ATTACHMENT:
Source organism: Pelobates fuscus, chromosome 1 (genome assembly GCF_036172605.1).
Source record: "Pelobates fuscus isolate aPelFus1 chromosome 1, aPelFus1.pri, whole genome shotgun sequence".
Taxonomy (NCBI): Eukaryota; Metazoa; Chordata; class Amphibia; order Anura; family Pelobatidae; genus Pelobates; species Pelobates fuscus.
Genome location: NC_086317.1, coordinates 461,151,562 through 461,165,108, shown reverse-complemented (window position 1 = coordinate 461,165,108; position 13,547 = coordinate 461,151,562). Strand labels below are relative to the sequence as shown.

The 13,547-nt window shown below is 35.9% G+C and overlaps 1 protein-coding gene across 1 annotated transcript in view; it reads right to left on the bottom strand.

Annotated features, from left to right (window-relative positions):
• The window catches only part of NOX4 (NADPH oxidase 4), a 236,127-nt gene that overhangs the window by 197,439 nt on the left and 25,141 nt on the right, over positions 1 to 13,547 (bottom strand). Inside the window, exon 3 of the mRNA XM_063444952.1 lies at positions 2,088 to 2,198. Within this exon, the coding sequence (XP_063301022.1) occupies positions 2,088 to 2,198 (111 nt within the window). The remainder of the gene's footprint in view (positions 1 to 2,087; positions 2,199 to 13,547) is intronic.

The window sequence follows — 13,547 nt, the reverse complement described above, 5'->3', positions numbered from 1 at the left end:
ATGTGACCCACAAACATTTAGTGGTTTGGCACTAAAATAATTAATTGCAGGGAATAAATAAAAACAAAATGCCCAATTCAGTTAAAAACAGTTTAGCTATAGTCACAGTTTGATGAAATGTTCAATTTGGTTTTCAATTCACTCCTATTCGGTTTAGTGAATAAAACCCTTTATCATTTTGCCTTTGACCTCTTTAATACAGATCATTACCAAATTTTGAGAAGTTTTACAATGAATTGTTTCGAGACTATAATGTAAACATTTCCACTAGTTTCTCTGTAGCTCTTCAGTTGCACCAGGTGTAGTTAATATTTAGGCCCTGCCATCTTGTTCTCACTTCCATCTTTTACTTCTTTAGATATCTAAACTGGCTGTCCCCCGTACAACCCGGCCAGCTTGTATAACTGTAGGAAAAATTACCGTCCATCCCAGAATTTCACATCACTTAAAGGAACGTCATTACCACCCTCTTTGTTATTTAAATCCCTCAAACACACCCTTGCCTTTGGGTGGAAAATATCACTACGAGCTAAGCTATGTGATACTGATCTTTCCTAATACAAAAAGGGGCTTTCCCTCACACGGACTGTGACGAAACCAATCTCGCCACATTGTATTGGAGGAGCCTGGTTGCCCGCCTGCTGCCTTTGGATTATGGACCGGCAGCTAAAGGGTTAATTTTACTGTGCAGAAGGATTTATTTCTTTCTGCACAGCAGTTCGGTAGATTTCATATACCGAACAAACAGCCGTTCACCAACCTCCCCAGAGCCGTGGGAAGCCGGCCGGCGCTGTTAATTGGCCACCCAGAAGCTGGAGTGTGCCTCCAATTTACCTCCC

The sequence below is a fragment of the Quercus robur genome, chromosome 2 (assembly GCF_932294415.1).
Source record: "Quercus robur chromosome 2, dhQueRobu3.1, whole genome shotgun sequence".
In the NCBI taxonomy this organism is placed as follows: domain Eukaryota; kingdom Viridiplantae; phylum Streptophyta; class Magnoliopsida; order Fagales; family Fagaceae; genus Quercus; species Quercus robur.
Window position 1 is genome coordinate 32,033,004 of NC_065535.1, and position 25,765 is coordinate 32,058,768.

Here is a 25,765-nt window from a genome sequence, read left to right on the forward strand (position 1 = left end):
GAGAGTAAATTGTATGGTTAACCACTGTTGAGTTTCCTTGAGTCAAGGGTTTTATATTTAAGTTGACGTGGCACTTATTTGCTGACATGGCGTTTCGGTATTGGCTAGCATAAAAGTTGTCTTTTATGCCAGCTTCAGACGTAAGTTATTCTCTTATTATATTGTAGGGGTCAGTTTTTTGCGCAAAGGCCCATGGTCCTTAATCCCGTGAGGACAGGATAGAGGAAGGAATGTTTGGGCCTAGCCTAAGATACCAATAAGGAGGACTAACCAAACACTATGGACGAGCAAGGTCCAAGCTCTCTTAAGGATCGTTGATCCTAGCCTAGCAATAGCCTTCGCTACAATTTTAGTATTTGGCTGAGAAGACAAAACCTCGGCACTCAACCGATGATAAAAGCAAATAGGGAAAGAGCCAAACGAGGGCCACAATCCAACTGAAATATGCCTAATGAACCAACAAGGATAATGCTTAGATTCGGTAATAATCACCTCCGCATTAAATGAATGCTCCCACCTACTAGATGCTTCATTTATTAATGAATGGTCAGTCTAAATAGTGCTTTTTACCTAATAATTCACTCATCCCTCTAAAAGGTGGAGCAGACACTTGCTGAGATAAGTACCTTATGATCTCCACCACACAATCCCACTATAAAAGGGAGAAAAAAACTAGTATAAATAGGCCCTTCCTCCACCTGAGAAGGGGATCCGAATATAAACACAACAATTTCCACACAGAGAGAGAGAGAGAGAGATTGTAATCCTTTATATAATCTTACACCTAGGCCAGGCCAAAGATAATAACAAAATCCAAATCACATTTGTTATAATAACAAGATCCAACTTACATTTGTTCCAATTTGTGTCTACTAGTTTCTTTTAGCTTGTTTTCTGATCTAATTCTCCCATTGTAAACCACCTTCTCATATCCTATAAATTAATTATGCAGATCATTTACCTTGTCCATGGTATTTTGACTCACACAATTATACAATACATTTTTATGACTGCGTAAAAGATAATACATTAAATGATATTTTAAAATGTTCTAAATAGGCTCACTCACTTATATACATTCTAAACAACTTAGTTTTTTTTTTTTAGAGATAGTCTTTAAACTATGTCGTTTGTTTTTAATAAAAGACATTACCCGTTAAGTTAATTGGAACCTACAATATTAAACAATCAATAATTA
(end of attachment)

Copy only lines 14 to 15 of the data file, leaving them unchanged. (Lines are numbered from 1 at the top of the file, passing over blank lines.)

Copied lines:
Here is a 25,765-nt window from a genome sequence, read left to right on the forward strand (position 1 = left end):
GAGAGTAAATTGTATGGTTAACCACTGTTGAGTTTCCTTGAGTCAAGGGTTTTATATTTAAGTTGACGTGGCACTTATTTGCTGACATGGCGTTTCGGTATTGGCTAGCATAAAAGTTGTCTTTTATGCCAGCTTCAGACGTAAGTTATTCTCTTATTATATTGTAGGGGTCAGTTTTTTGCGCAAAGGCCCATGGTCCTTAATCCCGTGAGGACAGGATAGAGGAAGGAATGTTTGGGCCTAGCCTAAGATACCAATAAGGAGGACTAACCAAACACTATGGACGAGCAAGGTCCAAGCTCTCTTAAGGATCGTTGATCCTAGCCTAGCAATAGCCTTCGCTACAATTTTAGTATTTGGCTGAGAAGACAAAACCTCGGCACTCAACCGATGATAAAAGCAAATAGGGAAAGAGCCAAACGAGGGCCACAATCCAACTGAAATATGCCTAATGAACCAACAAGGATAATGCTTAGATTCGGTAATAATCACCTCCGCATTAAATGAATGCTCCCACCTACTAGATGCTTCATTTATTAATGAATGGTCAGTCTAAATAGTGCTTTTTACCTAATAATTCACTCATCCCTCTAAAAGGTGGAGCAGACACTTGCTGAGATAAGTACCTTATGATCTCCACCACACAATCCCACTATAAAAGGGAGAAAAAAACTAGTATAAATAGGCCCTTCCTCCACCTGAGAAGGGGATCCGAATATAAACACAACAATTTCCACACAGAGAGAGAGAGAGAGAGATTGTAATCCTTTATATAATCTTACACCTAGGCCAGGCCAAAGATAATAACAAAATCCAAATCACATTTGTTATAATAACAAGATCCAACTTACATTTGTTCCAATTTGTGTCTACTAGTTTCTTTTAGCTTGTTTTCTGATCTAATTCTCCCATTGTAAACCACCTTCTCATATCCTATAAATTAATTATGCAGATCATTTACCTTGTCCATGGTATTTTGACTCACACAATTATACAATACATTTTTATGACTGCGTAAAAGATAATACATTAAATGATATTTTAAAATGTTCTAAATAGGCTCACTCACTTATATACATTCTAAACAACTTAGTTTTTTTTTTTTAGAGATAGTCTTTAAACTATGTCGTTTGTTTTTAATAAAAGACATTACCCGTTAAGTTAATTGGAACCTACAATATTAAACAATCAATAATTA